A little southern belle learns what’s in store for her when she grows up to be a glamorous woman like her mama
Everybody always says that I am six going on sixteen years old, and they are ab-so-lute-ly core-rect. I live for the glam-our, dahhhling. I will grow up and be the most wonderful, amazing, beautiful movie star the world has ever seen.
Mama says I can’t wear all that makeup and high heels yet, but I am already practicing for my world debut.
I help her get ready every Saturday night before she goes out to the club with Daddy. I drape her perfect pearls around her neck and imagine how truly divine they will look on my neck, one day. I hold a mirror while she glosses on her red lipstick and I know just ex-actly how she does it. Mama wears champagne colored eyeshadow, but one day I will wear true gold, dahling.
She sprays her whole head with some spray that’ll keep her hair in place FOREVER, no matter if there’s an earthquake, or a tornado, or any kind of thing. This is one part of glamor I can wait for. The smell of that stuff is positively hateful.
She puts on her prettiest black dress and I zip up the back. I tell her that she looks “mag-ni-fique!” because that’s a French word for out-of-this world gorgeous and that is what my mother is. I spray her with Coco Mademoiselle Chanel, also French, and the most beautiful scent on god’s green earth! I give myself a little dab on my wrists too, because we should be allowed to smell wonderful at any old age, I say.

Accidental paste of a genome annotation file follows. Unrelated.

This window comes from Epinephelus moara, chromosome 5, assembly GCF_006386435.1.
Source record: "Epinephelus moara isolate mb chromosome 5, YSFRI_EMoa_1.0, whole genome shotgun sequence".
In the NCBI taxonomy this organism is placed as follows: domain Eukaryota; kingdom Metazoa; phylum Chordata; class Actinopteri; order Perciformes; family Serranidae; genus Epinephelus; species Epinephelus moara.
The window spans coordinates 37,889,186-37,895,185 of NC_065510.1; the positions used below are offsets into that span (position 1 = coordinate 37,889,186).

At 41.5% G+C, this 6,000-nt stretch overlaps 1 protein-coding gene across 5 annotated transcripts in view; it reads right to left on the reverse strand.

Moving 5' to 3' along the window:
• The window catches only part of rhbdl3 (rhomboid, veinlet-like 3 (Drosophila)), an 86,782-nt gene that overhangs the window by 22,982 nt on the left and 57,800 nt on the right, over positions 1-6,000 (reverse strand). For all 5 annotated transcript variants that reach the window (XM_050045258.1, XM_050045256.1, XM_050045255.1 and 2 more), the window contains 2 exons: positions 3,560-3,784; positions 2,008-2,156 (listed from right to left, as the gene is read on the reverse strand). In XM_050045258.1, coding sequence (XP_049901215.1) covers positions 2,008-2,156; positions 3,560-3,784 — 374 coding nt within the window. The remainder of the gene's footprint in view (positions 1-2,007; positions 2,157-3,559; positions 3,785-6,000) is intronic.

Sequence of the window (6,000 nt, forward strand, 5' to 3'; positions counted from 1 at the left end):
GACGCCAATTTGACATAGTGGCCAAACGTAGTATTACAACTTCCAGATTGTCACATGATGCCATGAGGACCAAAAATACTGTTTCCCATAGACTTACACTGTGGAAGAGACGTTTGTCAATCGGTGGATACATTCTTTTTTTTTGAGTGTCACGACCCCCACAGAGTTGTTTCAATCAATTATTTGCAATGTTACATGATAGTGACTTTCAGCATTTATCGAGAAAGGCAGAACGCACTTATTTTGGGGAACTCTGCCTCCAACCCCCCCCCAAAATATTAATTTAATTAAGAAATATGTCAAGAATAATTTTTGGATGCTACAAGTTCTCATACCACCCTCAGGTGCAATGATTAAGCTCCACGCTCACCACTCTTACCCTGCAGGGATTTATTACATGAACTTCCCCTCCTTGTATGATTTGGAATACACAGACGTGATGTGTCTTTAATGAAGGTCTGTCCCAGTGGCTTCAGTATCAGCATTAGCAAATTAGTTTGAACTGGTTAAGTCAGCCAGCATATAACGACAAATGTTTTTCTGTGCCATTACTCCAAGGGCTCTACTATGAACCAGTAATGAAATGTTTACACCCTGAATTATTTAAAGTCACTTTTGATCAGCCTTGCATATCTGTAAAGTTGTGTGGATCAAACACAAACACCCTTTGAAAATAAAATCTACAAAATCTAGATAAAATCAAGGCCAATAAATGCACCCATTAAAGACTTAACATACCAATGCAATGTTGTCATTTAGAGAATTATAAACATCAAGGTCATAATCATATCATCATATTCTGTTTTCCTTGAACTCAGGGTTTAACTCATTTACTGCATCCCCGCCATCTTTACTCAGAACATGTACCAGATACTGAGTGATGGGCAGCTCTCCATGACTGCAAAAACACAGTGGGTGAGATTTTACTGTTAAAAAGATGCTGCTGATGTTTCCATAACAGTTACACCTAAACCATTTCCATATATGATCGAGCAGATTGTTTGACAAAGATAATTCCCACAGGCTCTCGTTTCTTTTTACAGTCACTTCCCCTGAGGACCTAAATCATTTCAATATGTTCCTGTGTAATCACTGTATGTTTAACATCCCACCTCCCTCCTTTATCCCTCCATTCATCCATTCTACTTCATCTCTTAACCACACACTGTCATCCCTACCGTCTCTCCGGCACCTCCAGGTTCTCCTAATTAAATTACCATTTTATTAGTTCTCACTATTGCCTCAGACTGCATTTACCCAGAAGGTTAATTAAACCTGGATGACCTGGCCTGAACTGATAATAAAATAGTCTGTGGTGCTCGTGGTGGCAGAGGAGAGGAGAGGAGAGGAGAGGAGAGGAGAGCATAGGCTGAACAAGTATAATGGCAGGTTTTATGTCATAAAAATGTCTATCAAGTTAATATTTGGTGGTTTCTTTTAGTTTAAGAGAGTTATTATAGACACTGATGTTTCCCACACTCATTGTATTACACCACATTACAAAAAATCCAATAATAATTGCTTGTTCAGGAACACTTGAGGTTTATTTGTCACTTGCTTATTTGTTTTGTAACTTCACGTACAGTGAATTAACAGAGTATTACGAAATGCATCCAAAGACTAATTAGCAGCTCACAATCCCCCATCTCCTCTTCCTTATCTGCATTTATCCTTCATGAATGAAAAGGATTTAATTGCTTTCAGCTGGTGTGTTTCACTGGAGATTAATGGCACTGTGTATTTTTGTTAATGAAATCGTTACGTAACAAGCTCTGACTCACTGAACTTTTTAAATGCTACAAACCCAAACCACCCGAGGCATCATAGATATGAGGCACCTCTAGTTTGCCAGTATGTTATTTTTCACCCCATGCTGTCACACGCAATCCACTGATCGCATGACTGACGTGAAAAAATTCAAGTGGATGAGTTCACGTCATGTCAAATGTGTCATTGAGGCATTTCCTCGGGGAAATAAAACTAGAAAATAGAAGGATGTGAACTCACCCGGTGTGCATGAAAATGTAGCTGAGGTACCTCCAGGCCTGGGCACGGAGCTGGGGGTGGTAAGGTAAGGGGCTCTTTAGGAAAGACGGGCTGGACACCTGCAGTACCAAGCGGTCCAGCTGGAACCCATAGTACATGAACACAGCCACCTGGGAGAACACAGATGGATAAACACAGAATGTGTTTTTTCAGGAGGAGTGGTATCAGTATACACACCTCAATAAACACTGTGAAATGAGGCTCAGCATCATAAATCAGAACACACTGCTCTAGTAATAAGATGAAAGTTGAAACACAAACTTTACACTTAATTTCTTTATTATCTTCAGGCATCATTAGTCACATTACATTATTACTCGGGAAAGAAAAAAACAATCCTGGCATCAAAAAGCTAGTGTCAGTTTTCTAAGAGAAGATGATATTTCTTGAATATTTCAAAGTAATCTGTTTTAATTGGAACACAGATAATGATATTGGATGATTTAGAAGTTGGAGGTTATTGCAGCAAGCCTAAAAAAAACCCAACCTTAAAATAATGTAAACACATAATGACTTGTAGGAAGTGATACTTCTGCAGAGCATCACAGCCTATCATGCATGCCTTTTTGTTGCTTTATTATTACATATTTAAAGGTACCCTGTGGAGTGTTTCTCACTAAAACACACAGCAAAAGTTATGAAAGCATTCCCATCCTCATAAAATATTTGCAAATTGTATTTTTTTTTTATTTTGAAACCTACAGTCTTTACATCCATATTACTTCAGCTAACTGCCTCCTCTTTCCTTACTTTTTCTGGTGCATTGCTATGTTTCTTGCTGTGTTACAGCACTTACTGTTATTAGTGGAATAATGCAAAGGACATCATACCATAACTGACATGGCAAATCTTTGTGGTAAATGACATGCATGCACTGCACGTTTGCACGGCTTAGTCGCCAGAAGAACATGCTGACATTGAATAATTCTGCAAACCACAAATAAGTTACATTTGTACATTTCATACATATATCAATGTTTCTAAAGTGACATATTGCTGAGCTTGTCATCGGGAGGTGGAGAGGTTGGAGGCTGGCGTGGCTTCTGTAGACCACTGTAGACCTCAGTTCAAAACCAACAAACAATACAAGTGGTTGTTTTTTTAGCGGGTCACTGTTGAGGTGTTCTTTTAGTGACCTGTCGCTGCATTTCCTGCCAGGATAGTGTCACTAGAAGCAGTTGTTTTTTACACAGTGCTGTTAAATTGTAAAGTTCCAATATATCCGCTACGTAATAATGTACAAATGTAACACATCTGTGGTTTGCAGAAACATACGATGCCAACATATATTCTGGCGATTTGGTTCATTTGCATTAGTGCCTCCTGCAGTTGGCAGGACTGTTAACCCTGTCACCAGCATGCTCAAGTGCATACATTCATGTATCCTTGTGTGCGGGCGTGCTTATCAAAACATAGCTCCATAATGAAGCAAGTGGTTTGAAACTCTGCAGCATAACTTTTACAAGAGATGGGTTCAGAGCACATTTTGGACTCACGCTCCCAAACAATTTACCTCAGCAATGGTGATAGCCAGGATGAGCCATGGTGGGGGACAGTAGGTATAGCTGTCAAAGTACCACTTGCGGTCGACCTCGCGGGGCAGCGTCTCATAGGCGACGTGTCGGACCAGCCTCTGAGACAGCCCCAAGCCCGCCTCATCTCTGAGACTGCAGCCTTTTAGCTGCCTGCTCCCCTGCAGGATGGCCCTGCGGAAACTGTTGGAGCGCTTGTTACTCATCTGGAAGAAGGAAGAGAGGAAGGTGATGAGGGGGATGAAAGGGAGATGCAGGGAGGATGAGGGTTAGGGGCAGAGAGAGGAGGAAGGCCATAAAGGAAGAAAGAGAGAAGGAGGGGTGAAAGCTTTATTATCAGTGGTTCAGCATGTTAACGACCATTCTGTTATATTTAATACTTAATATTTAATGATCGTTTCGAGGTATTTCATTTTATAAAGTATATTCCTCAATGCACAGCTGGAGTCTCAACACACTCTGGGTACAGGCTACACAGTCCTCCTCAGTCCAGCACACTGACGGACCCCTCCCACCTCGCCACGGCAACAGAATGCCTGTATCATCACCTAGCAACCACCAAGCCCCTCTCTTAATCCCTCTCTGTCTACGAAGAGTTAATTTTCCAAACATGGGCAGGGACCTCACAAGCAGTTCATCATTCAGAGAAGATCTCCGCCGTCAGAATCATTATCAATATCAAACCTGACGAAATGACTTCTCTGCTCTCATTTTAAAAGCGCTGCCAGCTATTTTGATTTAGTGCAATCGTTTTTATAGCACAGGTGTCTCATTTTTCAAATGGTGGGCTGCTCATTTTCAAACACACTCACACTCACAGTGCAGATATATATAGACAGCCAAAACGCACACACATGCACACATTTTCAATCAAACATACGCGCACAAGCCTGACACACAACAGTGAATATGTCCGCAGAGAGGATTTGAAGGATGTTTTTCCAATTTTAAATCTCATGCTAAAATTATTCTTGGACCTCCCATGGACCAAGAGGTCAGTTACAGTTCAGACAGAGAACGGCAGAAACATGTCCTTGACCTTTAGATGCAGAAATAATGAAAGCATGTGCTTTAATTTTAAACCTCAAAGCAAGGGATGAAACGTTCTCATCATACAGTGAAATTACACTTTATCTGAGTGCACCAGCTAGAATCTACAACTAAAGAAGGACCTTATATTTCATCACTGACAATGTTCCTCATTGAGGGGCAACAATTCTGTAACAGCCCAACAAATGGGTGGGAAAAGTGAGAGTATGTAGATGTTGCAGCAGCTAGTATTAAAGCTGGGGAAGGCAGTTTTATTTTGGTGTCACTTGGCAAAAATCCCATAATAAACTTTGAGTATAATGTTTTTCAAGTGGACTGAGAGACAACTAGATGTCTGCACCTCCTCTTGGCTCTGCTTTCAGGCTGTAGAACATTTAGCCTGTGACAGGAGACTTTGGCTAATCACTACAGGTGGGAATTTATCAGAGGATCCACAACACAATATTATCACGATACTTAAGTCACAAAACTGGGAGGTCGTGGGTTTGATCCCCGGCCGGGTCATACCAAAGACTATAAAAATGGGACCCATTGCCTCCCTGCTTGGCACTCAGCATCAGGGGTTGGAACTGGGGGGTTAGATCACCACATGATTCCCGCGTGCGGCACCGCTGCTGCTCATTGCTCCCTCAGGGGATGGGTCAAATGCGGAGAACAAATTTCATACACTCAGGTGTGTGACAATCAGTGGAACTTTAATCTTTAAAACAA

Then comes my real job, the most important part of the dress-up -process: I fetch mama’s shoes, her new gorgeous red pumps. These things put the WOW in WOWZA. Getting them on Mama’s feet is a two-woman job.
The heels stand three (magnificent) feet high, almost as tall as yours truly. I drag them across the carpet of Mama’s room while she climbs up the little ladder. She puts her hand on my shoulder while she works her right foot into heel number one.
She squeals a little and squirms and her dang toes just won’t get themselves in there. Not a problem. I get the duct tape and get to wrapping reeeal tight around her toes. When those suckers are real stuck together, so she can’t wiggle a single one, I tie off the tape.
Mama grips onto my shoulder and pushes that stubborn old foot right into those beautiful shoes until her toes get real jammed in. Her scream is only a little terrible, and I’m not mad at her for squeezing my shoulders ’til they’re abso-lutely sore.
I’m practicing to be brave in the face of glamor.
Mama says we should never be afraid to scream and cry for beauty because we’d be screaming and crying much harder if we weren’t beauties!
I wipe the blood that seeps over the side of those sweet shoes and say, “Hey Mama, at least they’re red! Your blood blends right in!”
She says her heels are slidin’ around in all that blood so I get the glue gun and we just hot glue her heel right in there, and I personally guarantee that it is not budgin’ till we get her feet under the heat lamp after the party tonight.
Straight away, when we’re finished, I get Mama her special pumps vodka cocktail and her three-little-blue and one-big-white pill. She swallows all three and the whole glass in one gulp and after just five minutes of wailin’ and cryin’ in pain, the cocktail is workin’ its magic and Mama is able to walk! Does she ever look mesmerizing and wonderful and like the most beautiful thing you ever saw in your whole entire life in those three-foot-high red heels.
Papa rolls the car right up to the front door because these are what Mama calls 10-step heels. She should really only take ten steps at a time or she risks losing a toe or two for keeps.
I patter to the window on my toes and watch them pull out of the driveway and I bet Mama will be the most dazzling woman in the world tonight. I can’t wait to wear my own red heels out on a night like this. Mine, of course, will be four foot high.